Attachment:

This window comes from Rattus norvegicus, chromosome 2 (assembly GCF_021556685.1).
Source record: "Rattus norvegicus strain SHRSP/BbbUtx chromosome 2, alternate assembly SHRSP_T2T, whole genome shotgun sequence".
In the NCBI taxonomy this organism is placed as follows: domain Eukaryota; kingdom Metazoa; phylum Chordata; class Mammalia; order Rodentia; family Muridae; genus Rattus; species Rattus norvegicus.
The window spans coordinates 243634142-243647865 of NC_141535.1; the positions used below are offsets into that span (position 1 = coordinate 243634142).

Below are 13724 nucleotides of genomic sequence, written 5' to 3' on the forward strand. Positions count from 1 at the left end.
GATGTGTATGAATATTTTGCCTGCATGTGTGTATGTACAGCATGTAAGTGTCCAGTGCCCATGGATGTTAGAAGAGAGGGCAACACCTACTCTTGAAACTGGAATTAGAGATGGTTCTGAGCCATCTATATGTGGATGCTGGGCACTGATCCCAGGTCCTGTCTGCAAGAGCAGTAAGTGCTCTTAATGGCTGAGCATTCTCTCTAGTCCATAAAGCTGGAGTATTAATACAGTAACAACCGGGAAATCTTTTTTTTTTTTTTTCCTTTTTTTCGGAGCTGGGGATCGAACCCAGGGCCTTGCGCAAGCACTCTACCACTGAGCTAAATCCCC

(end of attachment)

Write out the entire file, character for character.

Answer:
This window comes from Rattus norvegicus, chromosome 2 (assembly GCF_021556685.1).
Source record: "Rattus norvegicus strain SHRSP/BbbUtx chromosome 2, alternate assembly SHRSP_T2T, whole genome shotgun sequence".
In the NCBI taxonomy this organism is placed as follows: domain Eukaryota; kingdom Metazoa; phylum Chordata; class Mammalia; order Rodentia; family Muridae; genus Rattus; species Rattus norvegicus.
The window spans coordinates 243634142-243647865 of NC_141535.1; the positions used below are offsets into that span (position 1 = coordinate 243634142).

Below are 13724 nucleotides of genomic sequence, written 5' to 3' on the forward strand. Positions count from 1 at the left end.
GATGTGTATGAATATTTTGCCTGCATGTGTGTATGTACAGCATGTAAGTGTCCAGTGCCCATGGATGTTAGAAGAGAGGGCAACACCTACTCTTGAAACTGGAATTAGAGATGGTTCTGAGCCATCTATATGTGGATGCTGGGCACTGATCCCAGGTCCTGTCTGCAAGAGCAGTAAGTGCTCTTAATGGCTGAGCATTCTCTCTAGTCCATAAAGCTGGAGTATTAATACAGTAACAACCGGGAAATCTTTTTTTTTTTTTTTCCTTTTTTTCGGAGCTGGGGATCGAACCCAGGGCCTTGCGCAAGCACTCTACCACTGAGCTAAATCCCC